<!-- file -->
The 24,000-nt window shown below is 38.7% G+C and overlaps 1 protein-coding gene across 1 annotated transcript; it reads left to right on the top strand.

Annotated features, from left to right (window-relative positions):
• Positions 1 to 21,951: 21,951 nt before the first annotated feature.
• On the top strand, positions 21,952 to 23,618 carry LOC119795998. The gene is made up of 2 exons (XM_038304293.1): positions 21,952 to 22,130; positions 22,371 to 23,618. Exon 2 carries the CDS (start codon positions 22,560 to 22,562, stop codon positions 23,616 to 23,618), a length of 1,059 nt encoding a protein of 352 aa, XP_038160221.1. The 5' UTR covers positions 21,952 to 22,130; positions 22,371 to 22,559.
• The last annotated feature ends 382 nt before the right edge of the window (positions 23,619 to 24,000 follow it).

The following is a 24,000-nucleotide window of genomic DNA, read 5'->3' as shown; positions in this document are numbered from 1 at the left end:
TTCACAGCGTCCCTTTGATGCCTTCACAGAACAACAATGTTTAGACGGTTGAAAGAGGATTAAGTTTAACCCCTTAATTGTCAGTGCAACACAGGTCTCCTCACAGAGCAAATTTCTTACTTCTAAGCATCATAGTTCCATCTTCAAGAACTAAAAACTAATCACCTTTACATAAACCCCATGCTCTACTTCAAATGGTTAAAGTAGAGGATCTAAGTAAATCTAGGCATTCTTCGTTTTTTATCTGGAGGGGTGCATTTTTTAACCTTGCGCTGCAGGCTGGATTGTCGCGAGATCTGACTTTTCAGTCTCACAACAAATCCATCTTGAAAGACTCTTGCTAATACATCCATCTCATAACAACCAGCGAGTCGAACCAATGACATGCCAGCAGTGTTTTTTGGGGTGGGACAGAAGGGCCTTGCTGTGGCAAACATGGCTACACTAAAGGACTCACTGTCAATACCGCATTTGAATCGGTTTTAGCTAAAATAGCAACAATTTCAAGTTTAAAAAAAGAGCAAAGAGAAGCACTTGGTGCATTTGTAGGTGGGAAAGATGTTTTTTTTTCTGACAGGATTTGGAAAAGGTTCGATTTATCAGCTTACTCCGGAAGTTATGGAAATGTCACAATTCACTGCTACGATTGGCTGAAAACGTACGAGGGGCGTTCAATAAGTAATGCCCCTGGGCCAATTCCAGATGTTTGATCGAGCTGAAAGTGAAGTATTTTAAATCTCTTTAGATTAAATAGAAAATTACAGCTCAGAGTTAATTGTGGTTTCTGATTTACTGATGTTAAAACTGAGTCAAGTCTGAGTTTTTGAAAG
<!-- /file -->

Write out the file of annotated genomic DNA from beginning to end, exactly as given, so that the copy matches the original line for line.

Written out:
The 24,000-nt window shown below is 38.7% G+C and overlaps 1 protein-coding gene across 1 annotated transcript; it reads left to right on the top strand.

Annotated features, from left to right (window-relative positions):
• Positions 1 to 21,951: 21,951 nt before the first annotated feature.
• On the top strand, positions 21,952 to 23,618 carry LOC119795998. The gene is made up of 2 exons (XM_038304293.1): positions 21,952 to 22,130; positions 22,371 to 23,618. Exon 2 carries the CDS (start codon positions 22,560 to 22,562, stop codon positions 23,616 to 23,618), a length of 1,059 nt encoding a protein of 352 aa, XP_038160221.1. The 5' UTR covers positions 21,952 to 22,130; positions 22,371 to 22,559.
• The last annotated feature ends 382 nt before the right edge of the window (positions 23,619 to 24,000 follow it).

The following is a 24,000-nucleotide window of genomic DNA, read 5'->3' as shown; positions in this document are numbered from 1 at the left end:
TTCACAGCGTCCCTTTGATGCCTTCACAGAACAACAATGTTTAGACGGTTGAAAGAGGATTAAGTTTAACCCCTTAATTGTCAGTGCAACACAGGTCTCCTCACAGAGCAAATTTCTTACTTCTAAGCATCATAGTTCCATCTTCAAGAACTAAAAACTAATCACCTTTACATAAACCCCATGCTCTACTTCAAATGGTTAAAGTAGAGGATCTAAGTAAATCTAGGCATTCTTCGTTTTTTATCTGGAGGGGTGCATTTTTTAACCTTGCGCTGCAGGCTGGATTGTCGCGAGATCTGACTTTTCAGTCTCACAACAAATCCATCTTGAAAGACTCTTGCTAATACATCCATCTCATAACAACCAGCGAGTCGAACCAATGACATGCCAGCAGTGTTTTTTGGGGTGGGACAGAAGGGCCTTGCTGTGGCAAACATGGCTACACTAAAGGACTCACTGTCAATACCGCATTTGAATCGGTTTTAGCTAAAATAGCAACAATTTCAAGTTTAAAAAAAGAGCAAAGAGAAGCACTTGGTGCATTTGTAGGTGGGAAAGATGTTTTTTTTTCTGACAGGATTTGGAAAAGGTTCGATTTATCAGCTTACTCCGGAAGTTATGGAAATGTCACAATTCACTGCTACGATTGGCTGAAAACGTACGAGGGGCGTTCAATAAGTAATGCCCCTGGGCCAATTCCAGATGTTTGATCGAGCTGAAAGTGAAGTATTTTAAATCTCTTTAGATTAAATAGAAAATTACAGCTCAGAGTTAATTGTGGTTTCTGATTTACTGATGTTAAAACTGAGTCAAGTCTGAGTTTTTGAAAG